Why I think it matters: Though nowhere remotely close to Chris Dancy levels, I have been interested in this for a while. As I mentioned in my Personal API post, I see it as an evolution of my lifelogging pursuit – from logging in experiences to sensors automatically picking up data – and something that is highly relevant to my area of work – brands. In the big picture, I also see this domain as a key player in the evolution of our species – from our persistent movement towards immortality (physical) as well as, what I hope will be, a more gradual steps towards mindfulness. (mental, emotional)

What is it? Smartwatches are just the beginning, and at a broad level, wearables can already be categorised into

(Some statistics, a primer, and a good classification to broaden your perspectives)

Where is all this going? For the scope of this post, let’s briefly look at the impact/deliverables from three points of view

Consumer: There are quite a number of views (read concerns) that wearables are probably the first step towards turning us into cyborgs. (what I refer to as the augmented human here) There is another line of thought that wonders if all of this is taking us closer to ‘sofalarity‘. I can argue the Hug Shirt both ways! I wonder if, as we race towards singularity, there is an unconscious adaptation that our species is going through to survive, or continue to thrive. Personally, I like to think that technology is giving me the means to first quantify, and then use that data (converted to information and then to insights) to consistently work towards being a better human. ( a qualified self, so to speak)  I have already taken the first step with Goqii. While there is no dearth of trackers, I found their ecosystem approach interesting. I also envision creation of personal APIs becoming easier in the next few years, allowing us to store, analyse and transmit data and information to others.

Ecosystem: At one level, there is going to be some effort in making wearables really mainstream. There is definitely going to be resistance. The answer, as always, is in using wearables as a means to address human needs. On another level, while devices are expanding in scope, quality and sheer numbers, as Chris Dancy mentions in the interview (linked earlier) interoperability is still a concern. (just as in the case of IoT) It’s not just wearables talking to each other, but talking to a larger universe of the IoT.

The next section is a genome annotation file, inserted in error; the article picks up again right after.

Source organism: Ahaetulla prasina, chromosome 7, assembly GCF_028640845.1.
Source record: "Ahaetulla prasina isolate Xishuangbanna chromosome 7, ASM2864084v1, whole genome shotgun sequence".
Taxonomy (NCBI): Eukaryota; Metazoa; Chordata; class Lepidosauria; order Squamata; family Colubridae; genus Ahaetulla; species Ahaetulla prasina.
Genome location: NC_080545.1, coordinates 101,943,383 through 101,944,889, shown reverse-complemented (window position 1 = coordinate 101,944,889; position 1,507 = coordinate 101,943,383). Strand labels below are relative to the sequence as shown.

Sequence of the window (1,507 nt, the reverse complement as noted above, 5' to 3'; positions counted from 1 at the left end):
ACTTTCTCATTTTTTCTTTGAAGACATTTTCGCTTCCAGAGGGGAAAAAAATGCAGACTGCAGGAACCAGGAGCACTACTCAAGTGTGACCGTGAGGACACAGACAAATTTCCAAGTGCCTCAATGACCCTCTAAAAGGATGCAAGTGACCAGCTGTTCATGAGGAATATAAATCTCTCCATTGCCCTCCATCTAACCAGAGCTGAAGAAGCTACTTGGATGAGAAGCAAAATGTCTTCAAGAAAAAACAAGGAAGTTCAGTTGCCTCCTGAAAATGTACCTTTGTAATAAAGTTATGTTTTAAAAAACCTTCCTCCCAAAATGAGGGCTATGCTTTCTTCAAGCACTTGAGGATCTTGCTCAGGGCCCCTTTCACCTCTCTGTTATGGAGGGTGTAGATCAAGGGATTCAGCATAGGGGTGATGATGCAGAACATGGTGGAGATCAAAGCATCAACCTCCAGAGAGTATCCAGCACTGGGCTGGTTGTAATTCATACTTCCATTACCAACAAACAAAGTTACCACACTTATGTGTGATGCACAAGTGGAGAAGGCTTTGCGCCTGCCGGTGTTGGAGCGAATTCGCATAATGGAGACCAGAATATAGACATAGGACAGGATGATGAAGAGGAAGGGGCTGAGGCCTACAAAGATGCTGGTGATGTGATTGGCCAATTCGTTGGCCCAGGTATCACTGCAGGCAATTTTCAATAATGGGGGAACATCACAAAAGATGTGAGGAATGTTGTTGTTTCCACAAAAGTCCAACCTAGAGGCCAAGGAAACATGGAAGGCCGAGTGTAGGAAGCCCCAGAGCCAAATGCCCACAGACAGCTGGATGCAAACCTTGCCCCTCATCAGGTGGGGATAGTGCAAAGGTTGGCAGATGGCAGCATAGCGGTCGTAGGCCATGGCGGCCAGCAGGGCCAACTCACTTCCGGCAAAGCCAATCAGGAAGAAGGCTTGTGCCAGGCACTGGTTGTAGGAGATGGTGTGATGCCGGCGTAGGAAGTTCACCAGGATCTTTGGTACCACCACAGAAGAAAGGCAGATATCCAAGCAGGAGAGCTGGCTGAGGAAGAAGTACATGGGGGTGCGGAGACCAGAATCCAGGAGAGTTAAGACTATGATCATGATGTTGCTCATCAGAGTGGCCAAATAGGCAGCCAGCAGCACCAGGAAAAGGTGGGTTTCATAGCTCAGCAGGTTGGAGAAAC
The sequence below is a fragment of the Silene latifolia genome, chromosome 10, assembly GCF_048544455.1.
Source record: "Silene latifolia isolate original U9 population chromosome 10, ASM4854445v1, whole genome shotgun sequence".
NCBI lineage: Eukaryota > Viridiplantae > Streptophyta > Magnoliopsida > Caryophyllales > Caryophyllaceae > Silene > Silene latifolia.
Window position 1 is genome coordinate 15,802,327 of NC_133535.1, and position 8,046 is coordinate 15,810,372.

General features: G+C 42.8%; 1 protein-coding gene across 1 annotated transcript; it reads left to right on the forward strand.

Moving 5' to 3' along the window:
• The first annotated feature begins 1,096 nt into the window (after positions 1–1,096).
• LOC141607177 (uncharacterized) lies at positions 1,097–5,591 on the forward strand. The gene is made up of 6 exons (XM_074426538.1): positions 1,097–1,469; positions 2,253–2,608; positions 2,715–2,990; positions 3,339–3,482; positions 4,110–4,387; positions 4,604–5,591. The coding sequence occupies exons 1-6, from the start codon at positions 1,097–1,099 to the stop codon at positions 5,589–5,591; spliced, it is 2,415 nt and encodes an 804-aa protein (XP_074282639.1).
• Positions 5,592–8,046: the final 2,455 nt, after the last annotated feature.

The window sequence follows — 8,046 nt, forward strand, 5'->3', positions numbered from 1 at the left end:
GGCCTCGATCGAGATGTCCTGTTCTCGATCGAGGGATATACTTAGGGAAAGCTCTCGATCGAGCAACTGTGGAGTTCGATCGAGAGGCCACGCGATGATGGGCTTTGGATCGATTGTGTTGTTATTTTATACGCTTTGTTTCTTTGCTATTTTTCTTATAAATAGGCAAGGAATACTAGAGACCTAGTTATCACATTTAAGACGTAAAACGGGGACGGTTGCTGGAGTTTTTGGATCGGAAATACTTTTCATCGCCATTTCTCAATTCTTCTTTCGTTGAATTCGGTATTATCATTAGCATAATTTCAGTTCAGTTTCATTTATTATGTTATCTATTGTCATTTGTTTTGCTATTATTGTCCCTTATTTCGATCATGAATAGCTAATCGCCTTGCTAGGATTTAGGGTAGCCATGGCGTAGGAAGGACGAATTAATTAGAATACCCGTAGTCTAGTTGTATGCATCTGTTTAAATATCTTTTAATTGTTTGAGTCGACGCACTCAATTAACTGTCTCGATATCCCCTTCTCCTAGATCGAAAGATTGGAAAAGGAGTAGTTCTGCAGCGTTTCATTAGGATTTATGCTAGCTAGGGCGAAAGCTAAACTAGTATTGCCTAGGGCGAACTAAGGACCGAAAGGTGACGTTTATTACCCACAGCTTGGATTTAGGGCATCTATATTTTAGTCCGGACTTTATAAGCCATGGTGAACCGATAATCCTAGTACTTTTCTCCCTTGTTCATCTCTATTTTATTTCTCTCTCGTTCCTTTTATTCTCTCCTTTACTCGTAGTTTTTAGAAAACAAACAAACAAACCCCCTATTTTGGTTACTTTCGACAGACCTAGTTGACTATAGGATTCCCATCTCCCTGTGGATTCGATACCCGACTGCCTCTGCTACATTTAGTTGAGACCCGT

Brands: This domain has seen its share of brands – standalone ones as well as majors like Apple, Google and Samsung who want in on the action. There are fashion brands too, and I can imagine a near future when technology will be a hygiene factor in many kinds of apparel. While this happens on the device side, the data generated finds application across spheres – think, for example, how this can be applied in the health domain, (from medication to insurance) employment, sports and so on. Thus, there are many roles for brands – a standalone device and ecosystem with minimum connectivity, or devices and/or ecosystems that work in a complementary manner with another set and provide a product/service. As privacy concerns escalate, I believe the role of the consumer will be the key one to watch. This is the opportunity for brands to connect its business purpose to the consumer’s narrative. Brands should work towards gaining the trust of consumers early on and create seamless platforms for connecting devices, data, and users, working towards a common shared purpose.

Wearables

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From not believing that the world needed more than five computers (1943), we have reached more than 1.8 billion smartphones (source) that arguably do more than what a ‘computer’ can. So, a wearable (or a set of them) soon superseding a mobile is very much in the realms of possibility. As functions evolve, form factors will change – that’s inevitable, and on shorter cycles. The last decade in particular  has seen a massive technological evolution, but I think this is just the beginning – we’re at the cusp of a sea change in the way we live and work – about to push beyond the known boundaries of the body and mind. In the context of this evolution, Carl Jung’s profound statement would be a good one to remember – “Who looks outside, dreams. Who looks inside, awakens.

until next time, wearabouts!

P.S.  If the subject interest you, do follow my Techsessories and Health boards

P.P.S. Need a #lulz worthy wearable strategy – Check this out!